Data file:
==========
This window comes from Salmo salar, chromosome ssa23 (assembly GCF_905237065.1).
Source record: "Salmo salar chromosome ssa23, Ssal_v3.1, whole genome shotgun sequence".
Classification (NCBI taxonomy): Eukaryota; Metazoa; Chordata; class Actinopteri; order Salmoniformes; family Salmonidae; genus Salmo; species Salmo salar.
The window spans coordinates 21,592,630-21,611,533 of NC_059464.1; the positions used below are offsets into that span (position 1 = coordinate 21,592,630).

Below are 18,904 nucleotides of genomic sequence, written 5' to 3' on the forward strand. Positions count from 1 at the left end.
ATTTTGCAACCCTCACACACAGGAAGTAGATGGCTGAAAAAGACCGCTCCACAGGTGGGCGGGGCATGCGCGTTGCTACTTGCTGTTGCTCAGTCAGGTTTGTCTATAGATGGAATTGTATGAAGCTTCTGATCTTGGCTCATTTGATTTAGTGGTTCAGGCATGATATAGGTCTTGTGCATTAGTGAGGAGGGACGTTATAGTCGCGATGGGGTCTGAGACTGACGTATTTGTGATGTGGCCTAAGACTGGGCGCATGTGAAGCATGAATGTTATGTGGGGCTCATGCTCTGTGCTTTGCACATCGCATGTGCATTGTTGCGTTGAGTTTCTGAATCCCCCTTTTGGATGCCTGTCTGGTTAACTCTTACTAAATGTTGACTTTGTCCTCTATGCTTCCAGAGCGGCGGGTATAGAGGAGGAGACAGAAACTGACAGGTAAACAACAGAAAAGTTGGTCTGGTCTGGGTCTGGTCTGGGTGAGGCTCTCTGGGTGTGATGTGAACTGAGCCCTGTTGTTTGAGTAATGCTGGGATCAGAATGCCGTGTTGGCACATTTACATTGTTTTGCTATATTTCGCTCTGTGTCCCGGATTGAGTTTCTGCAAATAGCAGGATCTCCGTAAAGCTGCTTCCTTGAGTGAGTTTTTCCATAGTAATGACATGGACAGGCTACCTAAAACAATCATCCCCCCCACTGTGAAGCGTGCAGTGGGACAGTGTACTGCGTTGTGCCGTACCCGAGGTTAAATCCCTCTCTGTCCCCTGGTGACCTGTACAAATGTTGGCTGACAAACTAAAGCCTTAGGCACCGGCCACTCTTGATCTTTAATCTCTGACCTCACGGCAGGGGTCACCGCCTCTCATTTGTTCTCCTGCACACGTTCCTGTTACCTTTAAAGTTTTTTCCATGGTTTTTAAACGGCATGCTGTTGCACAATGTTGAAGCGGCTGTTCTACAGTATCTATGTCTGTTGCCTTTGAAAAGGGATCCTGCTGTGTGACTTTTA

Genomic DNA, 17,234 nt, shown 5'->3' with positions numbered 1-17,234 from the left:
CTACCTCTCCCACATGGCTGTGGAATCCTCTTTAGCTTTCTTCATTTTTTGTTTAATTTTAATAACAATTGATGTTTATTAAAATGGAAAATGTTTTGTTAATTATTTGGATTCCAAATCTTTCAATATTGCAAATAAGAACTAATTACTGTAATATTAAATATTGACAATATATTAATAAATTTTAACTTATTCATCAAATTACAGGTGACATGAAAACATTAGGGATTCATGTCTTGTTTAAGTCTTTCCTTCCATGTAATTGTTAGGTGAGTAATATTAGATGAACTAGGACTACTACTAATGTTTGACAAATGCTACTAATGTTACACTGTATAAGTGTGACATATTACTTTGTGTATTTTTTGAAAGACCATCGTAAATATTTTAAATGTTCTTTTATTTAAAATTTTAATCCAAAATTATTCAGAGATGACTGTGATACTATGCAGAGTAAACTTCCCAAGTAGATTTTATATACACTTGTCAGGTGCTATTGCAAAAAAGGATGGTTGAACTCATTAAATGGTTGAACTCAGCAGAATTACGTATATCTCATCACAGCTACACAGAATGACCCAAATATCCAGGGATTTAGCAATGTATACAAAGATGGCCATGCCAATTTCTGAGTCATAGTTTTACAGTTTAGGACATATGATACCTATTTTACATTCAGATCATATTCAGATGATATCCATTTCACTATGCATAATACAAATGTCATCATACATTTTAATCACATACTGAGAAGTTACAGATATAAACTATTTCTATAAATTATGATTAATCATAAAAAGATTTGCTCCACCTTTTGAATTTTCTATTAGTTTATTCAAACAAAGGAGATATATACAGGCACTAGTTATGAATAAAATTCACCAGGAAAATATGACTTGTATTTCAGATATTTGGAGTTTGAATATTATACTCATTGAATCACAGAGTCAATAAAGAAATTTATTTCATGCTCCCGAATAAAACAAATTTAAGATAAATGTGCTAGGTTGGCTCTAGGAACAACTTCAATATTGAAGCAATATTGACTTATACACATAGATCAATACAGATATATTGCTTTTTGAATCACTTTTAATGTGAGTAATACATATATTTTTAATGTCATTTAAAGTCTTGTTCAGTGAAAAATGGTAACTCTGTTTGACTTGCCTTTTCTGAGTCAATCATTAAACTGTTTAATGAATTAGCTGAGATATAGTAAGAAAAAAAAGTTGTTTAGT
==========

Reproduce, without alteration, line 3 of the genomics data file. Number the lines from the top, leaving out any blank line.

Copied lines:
Classification (NCBI taxonomy): Eukaryota; Metazoa; Chordata; class Actinopteri; order Salmoniformes; family Salmonidae; genus Salmo; species Salmo salar.